# Common Misunderstandings - Levels 3–4 Sharing Tool

## Level 3–4: Multiplicative Thinking

### Instructions

Place 24 counters and 6 lolly-bags in front of student, point to counters and say, “Can you share these out equally so that every lolly-bag has the same amount of counters?”

Note student’s response/strategy.

Place Card A and Card B in front of the student and say, “Without counting can you tell me if there are the same number of dots on each card, or does one card have more than the other? … How do you know?”

If completed relatively easily, say, “Imagine you have 2 lollies but your sister has 3 times as many lollies as you. How many lollies does your sister have?”

This task examines the extent to which students understand sharing and the importance of fair shares (equal groups) as a basis for division. It also explores the extent to which students recognise the invariance of the product (in this case, that 3 groups of 4 is the same as 4 groups of 3) and the idea of ‘times as many’.

Observed response Interpretation/Suggested teaching response

Little/no response or incomplete (eg, puts one or two counters on each bag but leaves the rest), hesitant/slow to respond to Card task

• Review idea of sharing and fair shares using appropriate real-world tasks (eg, share out the glue-pots, so that each table has 3 pots)
• Play simple card games that involve dealing out an equal number of cards to each player

Distributes counters to bags unequally (eg, makes groups of 6 leaving 2 bags empty or randomly allocates counters to bags). Says there are a different number of dots on each card (either more on Card A because there are more groups or more on Card B because there is more in each group)

Suggests that task of sharing not understood and/or an inability to discriminate between the number of groups and the number in each group, possibly relying more on perception than reasoning

• Review idea of sharing and fair shares using appropriate real-world activities (eg, sharing resources, playing card games)
• Make and name arrays, rotate and use strategies to demonstrate equivalence (eg, 3 rows of 5 is double 5, and 5 more, 15 … 5 rows of 3 is double, double 3 (12) and 3 more, 15)
• Play Multiplication Toss (pdf - 48.7kb) to practice making and naming regions and recognising the commutativity of multiplication

Arrives at correct solution (4 counters/bag) by trial and error. For Card task may say that there are a different number of dots initially but either counts or uses known facts to correct response. Adds (2+2+2) to find number of lollies.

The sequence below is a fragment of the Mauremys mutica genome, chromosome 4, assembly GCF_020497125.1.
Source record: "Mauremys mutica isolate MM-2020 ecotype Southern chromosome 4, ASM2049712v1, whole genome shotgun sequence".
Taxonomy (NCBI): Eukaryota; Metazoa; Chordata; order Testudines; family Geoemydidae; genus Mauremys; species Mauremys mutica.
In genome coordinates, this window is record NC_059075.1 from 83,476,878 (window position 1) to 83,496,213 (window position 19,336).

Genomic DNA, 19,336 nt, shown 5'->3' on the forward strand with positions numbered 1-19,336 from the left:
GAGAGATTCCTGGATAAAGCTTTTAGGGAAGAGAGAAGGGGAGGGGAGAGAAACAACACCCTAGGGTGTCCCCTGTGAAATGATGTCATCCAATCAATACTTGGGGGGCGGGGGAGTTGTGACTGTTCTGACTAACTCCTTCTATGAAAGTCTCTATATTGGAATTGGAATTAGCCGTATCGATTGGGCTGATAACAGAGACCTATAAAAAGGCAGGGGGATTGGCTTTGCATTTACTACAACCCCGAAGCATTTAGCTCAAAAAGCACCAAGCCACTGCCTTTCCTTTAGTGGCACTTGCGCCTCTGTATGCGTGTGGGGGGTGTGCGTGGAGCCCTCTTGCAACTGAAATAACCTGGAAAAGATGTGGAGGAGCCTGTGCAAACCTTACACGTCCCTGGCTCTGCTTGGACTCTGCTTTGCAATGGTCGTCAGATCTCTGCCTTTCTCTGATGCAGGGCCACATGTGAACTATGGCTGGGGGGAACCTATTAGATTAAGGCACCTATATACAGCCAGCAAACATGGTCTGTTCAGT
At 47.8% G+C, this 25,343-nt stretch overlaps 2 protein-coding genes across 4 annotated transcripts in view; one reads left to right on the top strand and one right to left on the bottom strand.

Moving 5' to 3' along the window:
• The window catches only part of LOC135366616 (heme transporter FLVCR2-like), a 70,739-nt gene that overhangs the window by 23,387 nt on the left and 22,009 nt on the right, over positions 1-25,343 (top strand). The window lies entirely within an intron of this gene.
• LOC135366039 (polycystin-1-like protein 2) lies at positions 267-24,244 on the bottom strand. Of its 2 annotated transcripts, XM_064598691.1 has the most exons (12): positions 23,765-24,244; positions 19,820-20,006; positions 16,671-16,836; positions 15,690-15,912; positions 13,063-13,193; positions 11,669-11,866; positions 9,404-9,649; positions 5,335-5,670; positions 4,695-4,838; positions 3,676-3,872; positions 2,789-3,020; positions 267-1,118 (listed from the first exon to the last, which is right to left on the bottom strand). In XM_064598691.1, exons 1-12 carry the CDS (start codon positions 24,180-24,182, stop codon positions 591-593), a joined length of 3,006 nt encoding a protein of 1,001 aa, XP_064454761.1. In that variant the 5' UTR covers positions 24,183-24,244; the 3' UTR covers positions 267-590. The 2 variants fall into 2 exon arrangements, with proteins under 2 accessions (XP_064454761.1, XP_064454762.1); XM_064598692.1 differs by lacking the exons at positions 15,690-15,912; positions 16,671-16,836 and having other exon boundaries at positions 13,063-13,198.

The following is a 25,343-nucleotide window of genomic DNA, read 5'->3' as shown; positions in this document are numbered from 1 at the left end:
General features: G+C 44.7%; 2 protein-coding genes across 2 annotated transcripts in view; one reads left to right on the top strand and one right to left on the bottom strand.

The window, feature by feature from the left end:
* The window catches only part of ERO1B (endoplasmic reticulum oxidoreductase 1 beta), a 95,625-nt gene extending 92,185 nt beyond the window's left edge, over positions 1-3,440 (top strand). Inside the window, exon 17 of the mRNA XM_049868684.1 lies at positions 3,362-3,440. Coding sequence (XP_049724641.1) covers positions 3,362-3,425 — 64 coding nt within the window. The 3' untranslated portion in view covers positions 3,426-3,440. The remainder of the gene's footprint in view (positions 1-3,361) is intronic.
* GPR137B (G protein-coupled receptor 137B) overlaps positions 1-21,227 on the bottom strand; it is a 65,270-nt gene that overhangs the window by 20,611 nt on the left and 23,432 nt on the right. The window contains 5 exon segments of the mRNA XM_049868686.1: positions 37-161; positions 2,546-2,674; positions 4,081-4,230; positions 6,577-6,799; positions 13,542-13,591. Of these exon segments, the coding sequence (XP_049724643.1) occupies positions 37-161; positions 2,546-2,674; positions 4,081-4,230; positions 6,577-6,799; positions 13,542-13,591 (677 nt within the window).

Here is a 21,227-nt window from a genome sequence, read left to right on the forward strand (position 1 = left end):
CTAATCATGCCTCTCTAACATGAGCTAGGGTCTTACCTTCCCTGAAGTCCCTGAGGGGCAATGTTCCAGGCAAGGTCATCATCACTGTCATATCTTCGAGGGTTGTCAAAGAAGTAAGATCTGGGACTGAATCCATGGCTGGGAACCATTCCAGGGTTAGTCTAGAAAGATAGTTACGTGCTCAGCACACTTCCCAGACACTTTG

May not understood value of systematically sharing to ensure equal outcome, may be uncertain about equivalence of different representations

• Review systematic sharing strategies and importance of fair-shares (eg, explore collections such as 24, find and name the different ways in which it can be shared equally, ie 2 twelves, 3 eights, 4 sixes, 6 fours, 8 threes, 12 twos, discuss how we can be sure that we have found them all)
• Introduce array-based strategies for multiplication facts, eg, for 2s facts (2 ones, 2 twos, 2 threes, …) think doubles, for 3s facts (3 ones, 3 twos, 3 threes, …) think double the group and one more group etc (see above)
• Play Multo (Maths300, Curriculum Corporation) to reinforce the idea that products may be represented in different ways (eg, 18 is 6 threes, 3 sixes, 9 twos, or 2 nines)

Shares systematically or uses known fact (24 divided by 6 is 4), to arrive at 4/bag. Recognises cards have the same number of dots and determines the number of lollies multiplicatively (3 twos)

Suggests a sound understanding of initial ideas for multiplication

• Consolidate mental strategies for multiplication to 100 and beyond (eg, 9 twenty-threes, think: less than 10 twenty-threes (230), one group less, 207)
• Introduce symbolic recording for basic facts and discuss informal strategies for multiplying larger numbers by single digit numbers
• Consider introducing the area idea for multiplication by using MAB (Base 10 blocks) to explore 1 digit by 2 digit multiplication (eg, represent 7 by 23 as 7 rows of 2 tens and 3 ones), discuss convenience of this as opposed to 7 rows of 23 ones
• Use Number Expanders to support recording and working with place-value parts (eg, 7 by 3 ones … 7 by 2 tens)